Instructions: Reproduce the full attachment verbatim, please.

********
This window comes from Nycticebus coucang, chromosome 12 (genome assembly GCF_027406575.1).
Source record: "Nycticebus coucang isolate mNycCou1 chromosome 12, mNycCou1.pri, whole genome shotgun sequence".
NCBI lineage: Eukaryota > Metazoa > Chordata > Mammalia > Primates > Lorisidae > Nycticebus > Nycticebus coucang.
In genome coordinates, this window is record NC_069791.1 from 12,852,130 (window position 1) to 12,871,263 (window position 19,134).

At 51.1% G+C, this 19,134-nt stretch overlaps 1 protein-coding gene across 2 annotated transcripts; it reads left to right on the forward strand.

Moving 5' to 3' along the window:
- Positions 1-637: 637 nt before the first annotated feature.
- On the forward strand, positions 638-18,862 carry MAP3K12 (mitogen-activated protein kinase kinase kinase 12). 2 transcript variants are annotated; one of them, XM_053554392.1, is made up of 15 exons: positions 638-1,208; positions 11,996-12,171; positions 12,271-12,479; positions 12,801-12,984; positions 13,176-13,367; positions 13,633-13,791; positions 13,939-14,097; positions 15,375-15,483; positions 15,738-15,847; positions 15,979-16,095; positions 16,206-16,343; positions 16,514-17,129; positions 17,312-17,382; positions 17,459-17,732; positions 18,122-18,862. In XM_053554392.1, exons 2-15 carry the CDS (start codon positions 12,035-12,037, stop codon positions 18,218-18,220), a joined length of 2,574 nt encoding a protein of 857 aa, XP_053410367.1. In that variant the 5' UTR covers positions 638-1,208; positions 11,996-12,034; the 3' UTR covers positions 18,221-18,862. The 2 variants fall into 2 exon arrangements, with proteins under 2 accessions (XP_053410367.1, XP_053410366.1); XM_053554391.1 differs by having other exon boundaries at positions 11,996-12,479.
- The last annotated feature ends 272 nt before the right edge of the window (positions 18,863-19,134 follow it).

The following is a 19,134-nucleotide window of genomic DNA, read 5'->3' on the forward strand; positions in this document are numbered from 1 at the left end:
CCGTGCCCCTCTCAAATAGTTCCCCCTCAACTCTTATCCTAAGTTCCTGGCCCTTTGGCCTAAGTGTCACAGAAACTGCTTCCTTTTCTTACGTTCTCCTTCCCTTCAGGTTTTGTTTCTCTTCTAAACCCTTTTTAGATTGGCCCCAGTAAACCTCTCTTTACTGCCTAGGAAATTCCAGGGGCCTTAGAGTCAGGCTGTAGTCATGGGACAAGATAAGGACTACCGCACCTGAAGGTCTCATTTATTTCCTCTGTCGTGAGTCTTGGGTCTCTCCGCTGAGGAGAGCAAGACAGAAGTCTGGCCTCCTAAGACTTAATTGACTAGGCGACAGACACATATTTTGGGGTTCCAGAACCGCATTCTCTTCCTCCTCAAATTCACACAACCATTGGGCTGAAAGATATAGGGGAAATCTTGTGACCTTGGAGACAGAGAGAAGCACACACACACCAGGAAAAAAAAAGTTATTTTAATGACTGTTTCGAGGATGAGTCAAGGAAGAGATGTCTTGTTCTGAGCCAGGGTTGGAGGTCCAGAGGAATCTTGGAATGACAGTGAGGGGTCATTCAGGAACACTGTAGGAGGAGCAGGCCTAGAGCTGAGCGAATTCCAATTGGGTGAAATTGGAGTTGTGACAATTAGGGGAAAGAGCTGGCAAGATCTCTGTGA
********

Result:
This window comes from Nycticebus coucang, chromosome 12 (genome assembly GCF_027406575.1).
Source record: "Nycticebus coucang isolate mNycCou1 chromosome 12, mNycCou1.pri, whole genome shotgun sequence".
NCBI lineage: Eukaryota > Metazoa > Chordata > Mammalia > Primates > Lorisidae > Nycticebus > Nycticebus coucang.
In genome coordinates, this window is record NC_069791.1 from 12,852,130 (window position 1) to 12,871,263 (window position 19,134).

At 51.1% G+C, this 19,134-nt stretch overlaps 1 protein-coding gene across 2 annotated transcripts; it reads left to right on the forward strand.

Moving 5' to 3' along the window:
- Positions 1-637: 637 nt before the first annotated feature.
- On the forward strand, positions 638-18,862 carry MAP3K12 (mitogen-activated protein kinase kinase kinase 12). 2 transcript variants are annotated; one of them, XM_053554392.1, is made up of 15 exons: positions 638-1,208; positions 11,996-12,171; positions 12,271-12,479; positions 12,801-12,984; positions 13,176-13,367; positions 13,633-13,791; positions 13,939-14,097; positions 15,375-15,483; positions 15,738-15,847; positions 15,979-16,095; positions 16,206-16,343; positions 16,514-17,129; positions 17,312-17,382; positions 17,459-17,732; positions 18,122-18,862. In XM_053554392.1, exons 2-15 carry the CDS (start codon positions 12,035-12,037, stop codon positions 18,218-18,220), a joined length of 2,574 nt encoding a protein of 857 aa, XP_053410367.1. In that variant the 5' UTR covers positions 638-1,208; positions 11,996-12,034; the 3' UTR covers positions 18,221-18,862. The 2 variants fall into 2 exon arrangements, with proteins under 2 accessions (XP_053410367.1, XP_053410366.1); XM_053554391.1 differs by having other exon boundaries at positions 11,996-12,479.
- The last annotated feature ends 272 nt before the right edge of the window (positions 18,863-19,134 follow it).

The following is a 19,134-nucleotide window of genomic DNA, read 5'->3' on the forward strand; positions in this document are numbered from 1 at the left end:
CCGTGCCCCTCTCAAATAGTTCCCCCTCAACTCTTATCCTAAGTTCCTGGCCCTTTGGCCTAAGTGTCACAGAAACTGCTTCCTTTTCTTACGTTCTCCTTCCCTTCAGGTTTTGTTTCTCTTCTAAACCCTTTTTAGATTGGCCCCAGTAAACCTCTCTTTACTGCCTAGGAAATTCCAGGGGCCTTAGAGTCAGGCTGTAGTCATGGGACAAGATAAGGACTACCGCACCTGAAGGTCTCATTTATTTCCTCTGTCGTGAGTCTTGGGTCTCTCCGCTGAGGAGAGCAAGACAGAAGTCTGGCCTCCTAAGACTTAATTGACTAGGCGACAGACACATATTTTGGGGTTCCAGAACCGCATTCTCTTCCTCCTCAAATTCACACAACCATTGGGCTGAAAGATATAGGGGAAATCTTGTGACCTTGGAGACAGAGAGAAGCACACACACACCAGGAAAAAAAAAGTTATTTTAATGACTGTTTCGAGGATGAGTCAAGGAAGAGATGTCTTGTTCTGAGCCAGGGTTGGAGGTCCAGAGGAATCTTGGAATGACAGTGAGGGGTCATTCAGGAACACTGTAGGAGGAGCAGGCCTAGAGCTGAGCGAATTCCAATTGGGTGAAATTGGAGTTGTGACAATTAGGGGAAAGAGCTGGCAAGATCTCTGTGA